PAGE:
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President's Message: The Over/Under on the Trinity Park
A message from AIA Dallas President Bob Bullis, AIA
The latest issue of Columns focuses on the space between our buildings—our natural assets, our waterways, our parks, and the topology of our terra firma. One might argue that Dallas’ single greatest natural asset is the Trinity River and the Great Trinity Forest. Since Dallas’ inception, the founders and subsequent city leaders have attempted to harness the Trinity for economic development and struggled to protect the city from the river’s flooding.
This journey begins in the mid-1800s with the plan to make the Trinity River navigable, thereby positioning Dallas as an inland port some 700 miles, as the river flows, to the Gulf of Mexico. The Kessler Plan of 1911 included manufacturing zones along the riverbanks and distribution infrastructure to support river commerce generated by this new inland port. Though it addressed several issues, the Kessler Plan included an engineering proposal to harness the destructive powers of the Trinity River following the 1908 flood. In 1930, the channelization of 26 miles of the river, along with associated levee structures, were completed as envisioned two decades earlier.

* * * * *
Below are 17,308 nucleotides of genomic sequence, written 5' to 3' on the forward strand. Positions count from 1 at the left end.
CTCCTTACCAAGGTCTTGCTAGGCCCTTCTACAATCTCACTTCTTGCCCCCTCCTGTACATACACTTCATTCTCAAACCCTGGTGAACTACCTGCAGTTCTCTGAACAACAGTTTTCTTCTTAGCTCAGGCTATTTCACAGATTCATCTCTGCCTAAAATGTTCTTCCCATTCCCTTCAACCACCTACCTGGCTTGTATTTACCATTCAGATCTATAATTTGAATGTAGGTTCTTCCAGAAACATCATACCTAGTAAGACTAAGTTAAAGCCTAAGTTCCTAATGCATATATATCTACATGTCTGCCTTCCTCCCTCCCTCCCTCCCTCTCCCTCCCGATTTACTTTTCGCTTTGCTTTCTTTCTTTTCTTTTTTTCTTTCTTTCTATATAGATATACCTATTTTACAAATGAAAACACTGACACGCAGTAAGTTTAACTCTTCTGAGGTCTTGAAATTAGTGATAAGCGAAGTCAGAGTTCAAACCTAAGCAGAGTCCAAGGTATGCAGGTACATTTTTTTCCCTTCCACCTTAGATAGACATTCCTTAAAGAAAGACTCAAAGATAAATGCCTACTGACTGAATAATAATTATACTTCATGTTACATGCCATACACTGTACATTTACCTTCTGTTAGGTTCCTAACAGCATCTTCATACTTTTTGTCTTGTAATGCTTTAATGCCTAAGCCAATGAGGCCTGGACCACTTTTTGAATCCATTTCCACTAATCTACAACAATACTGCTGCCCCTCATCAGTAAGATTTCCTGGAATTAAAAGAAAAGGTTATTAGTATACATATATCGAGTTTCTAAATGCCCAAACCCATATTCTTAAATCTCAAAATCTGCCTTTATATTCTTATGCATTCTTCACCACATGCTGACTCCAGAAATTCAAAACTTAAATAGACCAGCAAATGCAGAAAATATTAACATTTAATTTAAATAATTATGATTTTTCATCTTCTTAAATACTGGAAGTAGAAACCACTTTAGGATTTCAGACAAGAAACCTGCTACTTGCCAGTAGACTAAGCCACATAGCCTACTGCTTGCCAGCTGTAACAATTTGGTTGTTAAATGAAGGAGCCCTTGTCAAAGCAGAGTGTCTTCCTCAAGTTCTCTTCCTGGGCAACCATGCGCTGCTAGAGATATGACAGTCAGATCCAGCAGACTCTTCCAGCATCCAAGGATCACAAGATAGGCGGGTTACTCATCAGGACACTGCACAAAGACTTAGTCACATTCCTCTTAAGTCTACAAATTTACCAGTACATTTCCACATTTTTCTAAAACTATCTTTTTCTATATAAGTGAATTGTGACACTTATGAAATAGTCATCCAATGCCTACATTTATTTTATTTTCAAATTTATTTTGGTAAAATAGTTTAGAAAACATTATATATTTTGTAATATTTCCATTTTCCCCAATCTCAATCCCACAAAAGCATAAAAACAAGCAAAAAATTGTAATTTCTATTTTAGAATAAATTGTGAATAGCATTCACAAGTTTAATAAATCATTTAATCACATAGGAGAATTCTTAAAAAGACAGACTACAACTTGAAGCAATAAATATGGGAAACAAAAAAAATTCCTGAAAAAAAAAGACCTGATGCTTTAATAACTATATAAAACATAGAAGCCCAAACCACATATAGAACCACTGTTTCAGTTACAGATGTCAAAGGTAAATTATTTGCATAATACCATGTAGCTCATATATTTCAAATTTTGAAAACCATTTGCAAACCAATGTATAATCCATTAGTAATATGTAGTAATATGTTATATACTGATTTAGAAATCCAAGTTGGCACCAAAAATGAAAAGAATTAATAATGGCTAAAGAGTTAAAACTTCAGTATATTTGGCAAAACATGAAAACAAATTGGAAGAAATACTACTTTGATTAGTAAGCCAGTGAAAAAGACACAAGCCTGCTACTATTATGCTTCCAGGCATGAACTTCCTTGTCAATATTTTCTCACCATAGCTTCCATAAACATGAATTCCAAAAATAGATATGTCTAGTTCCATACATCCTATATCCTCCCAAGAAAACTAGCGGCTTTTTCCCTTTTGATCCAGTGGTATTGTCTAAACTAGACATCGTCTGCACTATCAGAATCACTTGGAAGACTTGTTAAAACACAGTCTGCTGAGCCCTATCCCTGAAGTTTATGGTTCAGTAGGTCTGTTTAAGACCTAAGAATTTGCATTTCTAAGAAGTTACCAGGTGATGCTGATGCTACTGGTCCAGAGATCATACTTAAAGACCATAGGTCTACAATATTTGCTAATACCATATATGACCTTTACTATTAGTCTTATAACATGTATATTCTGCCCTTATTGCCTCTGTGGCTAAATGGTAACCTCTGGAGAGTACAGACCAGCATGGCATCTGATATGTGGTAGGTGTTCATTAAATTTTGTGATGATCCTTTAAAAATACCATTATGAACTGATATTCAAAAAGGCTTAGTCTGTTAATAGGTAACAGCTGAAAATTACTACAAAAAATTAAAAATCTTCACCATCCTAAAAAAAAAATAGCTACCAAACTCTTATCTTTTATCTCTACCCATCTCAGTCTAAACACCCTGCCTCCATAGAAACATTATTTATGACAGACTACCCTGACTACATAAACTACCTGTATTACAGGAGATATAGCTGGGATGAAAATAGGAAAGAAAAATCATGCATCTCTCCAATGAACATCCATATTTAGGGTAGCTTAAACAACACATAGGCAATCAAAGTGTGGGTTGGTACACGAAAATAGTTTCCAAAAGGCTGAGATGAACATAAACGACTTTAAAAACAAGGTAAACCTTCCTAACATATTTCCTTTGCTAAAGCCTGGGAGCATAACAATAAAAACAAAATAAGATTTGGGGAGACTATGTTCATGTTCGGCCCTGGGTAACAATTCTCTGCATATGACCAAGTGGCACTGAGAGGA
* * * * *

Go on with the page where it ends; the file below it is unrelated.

After over a century of fits and starts, the dream for an inland port was put to rest with the defeat of a property tax initiative to fund the project in 1973. This dream died, but another was born—a lake within the levees of the Trinity River. In the recently rediscovered 1967 film The Walls are Rising, AIA Dallas proposed a vision for a town lake within the Trinity levees with a city center development overlooking the proposed lake. To this day, that vision lives on as many continue to dream of a similar development on this very site overlooking a new Trinity corridor lake project.
Dating to 2003 and the Balanced Vision Plan, AIA Dallas has advocated for a balanced approach to realizing the vision of the Trinity River corridor. As the city struggled to control the waters of the Trinity, AIA Dallas struggles to focus the efforts of traffic planners and city leaders on the betterment of the park and our Trinity River. We look forward to the day when Dallas will enjoy the realization of our common dream for a great Trinity Park and parkway. In the words of Larry Beasley regarding the recent Trinity Parkway Design Charrette Report, “We don’t need an aggressive new highway within this wonderful park. Don’t let it happen. Go for something a lot better—a gracious and harmonious parkway done in a gentle and human way—with nature as its inspiration and the park as its client."
Bob Bullis, AIA
2015 AIA Dallas President
For more information about the Trinity inland port, click here.